The past, present and future of tipping and tipped workers in Seattle

Did you know it was once a misdemeanor to leave a tip in Washington state? 

Long before there was a tip line on your credit card receipt and the nagging internal debate between leaving 15% or 20%, there was a whole anti-tipping movement, and advocates in Washington ranted against what they called the moral failing of tipping.

In 1909, they managed to pass a law that made it illegal to tip. The law, which lasted until 1913, was mostly laughed off as tipping continued unabated. 

The law may have died, but the controversy, the moral questioning and the legislation around tipping is still a noisy conversation today as U.S. society continues to debate the fundamentals of tipping: Who gets tipped and why? How much do you tip? Is tipping demeaning? How much should tipped workers get paid?

Today, Washington state and Seattle have some of the best laws in the U.S. when it comes to protecting tipped workers, but the practice of tipping has an ugly beginning and a rocky past. As service industries (where most tipping happens) continue to be shaken up by the pandemic, and as the emerging gig economy raises new questions, the future for tipped workers is ripe for change and some new experiments. 

A legacy of slavery

It all begins with slavery, of course — slavery and the great American obsession with cheap and free labor. 

Travelers brought tipping back to the U.S. from Europe in an attempt to show their sophistication. The practice was met largely with disdain and didn’t really catch on until George Pullman, the founder of the Pullman sleeping car, found a way to make his railroad sleeping car service more enticing to his customers by hiring personal attendants.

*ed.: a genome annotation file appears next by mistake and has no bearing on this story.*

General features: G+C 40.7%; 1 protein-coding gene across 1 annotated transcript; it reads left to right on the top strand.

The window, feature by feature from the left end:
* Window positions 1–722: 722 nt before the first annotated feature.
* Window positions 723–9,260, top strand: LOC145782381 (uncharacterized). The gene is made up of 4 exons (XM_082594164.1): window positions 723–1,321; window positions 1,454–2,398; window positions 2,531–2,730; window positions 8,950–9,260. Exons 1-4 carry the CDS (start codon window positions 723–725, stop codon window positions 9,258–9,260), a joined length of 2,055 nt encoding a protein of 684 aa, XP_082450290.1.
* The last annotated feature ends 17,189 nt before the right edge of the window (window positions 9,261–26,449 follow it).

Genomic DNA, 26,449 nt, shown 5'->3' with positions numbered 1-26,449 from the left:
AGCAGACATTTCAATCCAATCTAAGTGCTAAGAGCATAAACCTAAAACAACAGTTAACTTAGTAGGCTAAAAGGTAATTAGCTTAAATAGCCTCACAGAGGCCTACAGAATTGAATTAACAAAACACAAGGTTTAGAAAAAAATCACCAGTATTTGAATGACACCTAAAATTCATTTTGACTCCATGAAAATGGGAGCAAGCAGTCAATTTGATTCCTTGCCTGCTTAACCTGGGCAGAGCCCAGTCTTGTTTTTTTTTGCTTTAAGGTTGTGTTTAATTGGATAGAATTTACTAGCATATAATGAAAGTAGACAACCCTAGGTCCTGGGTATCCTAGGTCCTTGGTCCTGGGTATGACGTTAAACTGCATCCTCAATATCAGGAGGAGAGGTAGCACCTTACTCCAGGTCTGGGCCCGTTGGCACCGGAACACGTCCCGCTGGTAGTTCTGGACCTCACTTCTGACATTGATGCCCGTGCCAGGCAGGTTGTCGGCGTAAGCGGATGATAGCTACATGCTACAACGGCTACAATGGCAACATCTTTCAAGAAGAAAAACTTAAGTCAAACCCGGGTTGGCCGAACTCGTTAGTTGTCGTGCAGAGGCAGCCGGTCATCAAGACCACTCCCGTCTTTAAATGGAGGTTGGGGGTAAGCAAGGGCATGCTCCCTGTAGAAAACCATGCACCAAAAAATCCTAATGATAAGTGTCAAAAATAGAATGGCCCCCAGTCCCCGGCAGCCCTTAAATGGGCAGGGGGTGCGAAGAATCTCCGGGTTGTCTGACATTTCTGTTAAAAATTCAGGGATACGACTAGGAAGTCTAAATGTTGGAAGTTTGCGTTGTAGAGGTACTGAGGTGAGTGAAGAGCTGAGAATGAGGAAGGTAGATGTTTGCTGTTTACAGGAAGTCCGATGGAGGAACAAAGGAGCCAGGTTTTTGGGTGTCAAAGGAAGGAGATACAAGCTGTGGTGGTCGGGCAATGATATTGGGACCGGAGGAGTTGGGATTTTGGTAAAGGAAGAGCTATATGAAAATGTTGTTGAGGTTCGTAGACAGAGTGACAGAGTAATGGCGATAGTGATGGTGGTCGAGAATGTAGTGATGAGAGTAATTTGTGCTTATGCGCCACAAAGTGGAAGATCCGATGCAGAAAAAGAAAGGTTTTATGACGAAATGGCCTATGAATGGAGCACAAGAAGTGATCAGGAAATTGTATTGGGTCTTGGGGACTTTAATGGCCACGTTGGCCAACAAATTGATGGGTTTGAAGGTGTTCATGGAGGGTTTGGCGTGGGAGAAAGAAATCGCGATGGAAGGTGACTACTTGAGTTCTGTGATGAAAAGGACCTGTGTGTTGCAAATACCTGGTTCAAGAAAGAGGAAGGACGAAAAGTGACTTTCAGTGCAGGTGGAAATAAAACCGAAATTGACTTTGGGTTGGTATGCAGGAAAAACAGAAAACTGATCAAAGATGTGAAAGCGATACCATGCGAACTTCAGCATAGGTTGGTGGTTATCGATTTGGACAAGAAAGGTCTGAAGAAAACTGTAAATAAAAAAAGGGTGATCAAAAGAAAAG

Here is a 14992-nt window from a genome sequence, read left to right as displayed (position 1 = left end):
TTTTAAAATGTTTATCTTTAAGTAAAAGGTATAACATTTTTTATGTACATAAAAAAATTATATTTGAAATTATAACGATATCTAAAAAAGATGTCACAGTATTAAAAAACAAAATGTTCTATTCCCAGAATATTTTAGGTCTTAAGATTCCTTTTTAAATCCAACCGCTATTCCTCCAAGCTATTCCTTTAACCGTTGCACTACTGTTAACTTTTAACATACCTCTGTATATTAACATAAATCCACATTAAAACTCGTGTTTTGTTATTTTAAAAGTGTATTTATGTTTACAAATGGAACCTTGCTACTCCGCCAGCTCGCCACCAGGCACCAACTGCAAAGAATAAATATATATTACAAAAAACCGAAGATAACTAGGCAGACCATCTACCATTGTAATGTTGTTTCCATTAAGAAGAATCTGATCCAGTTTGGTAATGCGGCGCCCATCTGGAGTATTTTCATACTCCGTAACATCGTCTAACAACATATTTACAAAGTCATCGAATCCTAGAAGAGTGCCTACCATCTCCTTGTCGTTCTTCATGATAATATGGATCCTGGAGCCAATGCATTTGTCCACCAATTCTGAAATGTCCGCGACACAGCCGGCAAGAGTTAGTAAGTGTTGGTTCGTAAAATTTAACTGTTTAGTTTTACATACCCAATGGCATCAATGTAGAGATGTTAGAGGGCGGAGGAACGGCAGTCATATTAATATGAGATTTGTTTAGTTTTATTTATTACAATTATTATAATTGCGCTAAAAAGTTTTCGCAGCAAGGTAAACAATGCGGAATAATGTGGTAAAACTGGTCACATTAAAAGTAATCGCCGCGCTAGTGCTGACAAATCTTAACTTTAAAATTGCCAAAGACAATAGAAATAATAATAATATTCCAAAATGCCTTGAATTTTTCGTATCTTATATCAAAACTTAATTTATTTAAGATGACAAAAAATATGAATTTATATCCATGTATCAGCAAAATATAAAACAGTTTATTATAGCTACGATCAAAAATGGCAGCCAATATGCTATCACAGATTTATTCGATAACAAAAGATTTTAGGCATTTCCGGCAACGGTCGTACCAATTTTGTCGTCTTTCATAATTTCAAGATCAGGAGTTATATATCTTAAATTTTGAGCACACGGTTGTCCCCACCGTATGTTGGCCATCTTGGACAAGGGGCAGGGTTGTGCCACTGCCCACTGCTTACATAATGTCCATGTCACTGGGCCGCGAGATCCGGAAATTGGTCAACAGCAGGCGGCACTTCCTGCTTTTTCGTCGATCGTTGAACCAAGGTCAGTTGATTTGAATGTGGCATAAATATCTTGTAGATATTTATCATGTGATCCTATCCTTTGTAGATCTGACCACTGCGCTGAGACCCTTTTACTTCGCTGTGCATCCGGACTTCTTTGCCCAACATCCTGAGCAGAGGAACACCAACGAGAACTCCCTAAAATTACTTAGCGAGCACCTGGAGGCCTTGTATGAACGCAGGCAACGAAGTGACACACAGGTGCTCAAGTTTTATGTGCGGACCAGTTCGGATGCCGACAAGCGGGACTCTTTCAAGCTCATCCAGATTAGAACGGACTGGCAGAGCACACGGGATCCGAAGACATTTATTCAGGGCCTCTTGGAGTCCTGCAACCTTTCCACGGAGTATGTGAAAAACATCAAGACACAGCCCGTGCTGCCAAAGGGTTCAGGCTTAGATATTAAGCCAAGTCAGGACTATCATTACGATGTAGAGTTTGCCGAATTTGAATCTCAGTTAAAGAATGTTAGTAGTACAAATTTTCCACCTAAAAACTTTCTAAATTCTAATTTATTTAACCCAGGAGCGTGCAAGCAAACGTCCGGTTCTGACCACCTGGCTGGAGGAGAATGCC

After the Civil War, Pullman hired exclusively Black men and women, most of whom were formerly enslaved people from the South. His problematic reasoning was that they were essentially more servile and suited to service work, but he also was eager to take advantage of their desperation for work and the racist attitudes toward Black Americans that would allow him to pay them minuscule wages. 

To earn a living, these porters and maids relied on tips from customers, which often meant enduring disrespect and working more than 100 hours a week.

“The uncomfortable history is that [tipping] is rooted in race and gender. It’s essentially a legacy of slavery,” said Kim England, the Harry Bridges Endowed Chair in Labor Studies at the University of Washington.

“Freed former slaves found it really difficult to find work and this economic desperation meant that they were more easily exploited than other workers,” England said. “White [employers] could pay very very small amounts of a regular wage, even no wage, and say that Black folks needed to work for tips.”

England stressed the importance of remembering the Pullman maids along with the porters. The maids were responsible not only for cleaning the sleeping cars, but also for intimate domestic work such as doing customers’ hair,

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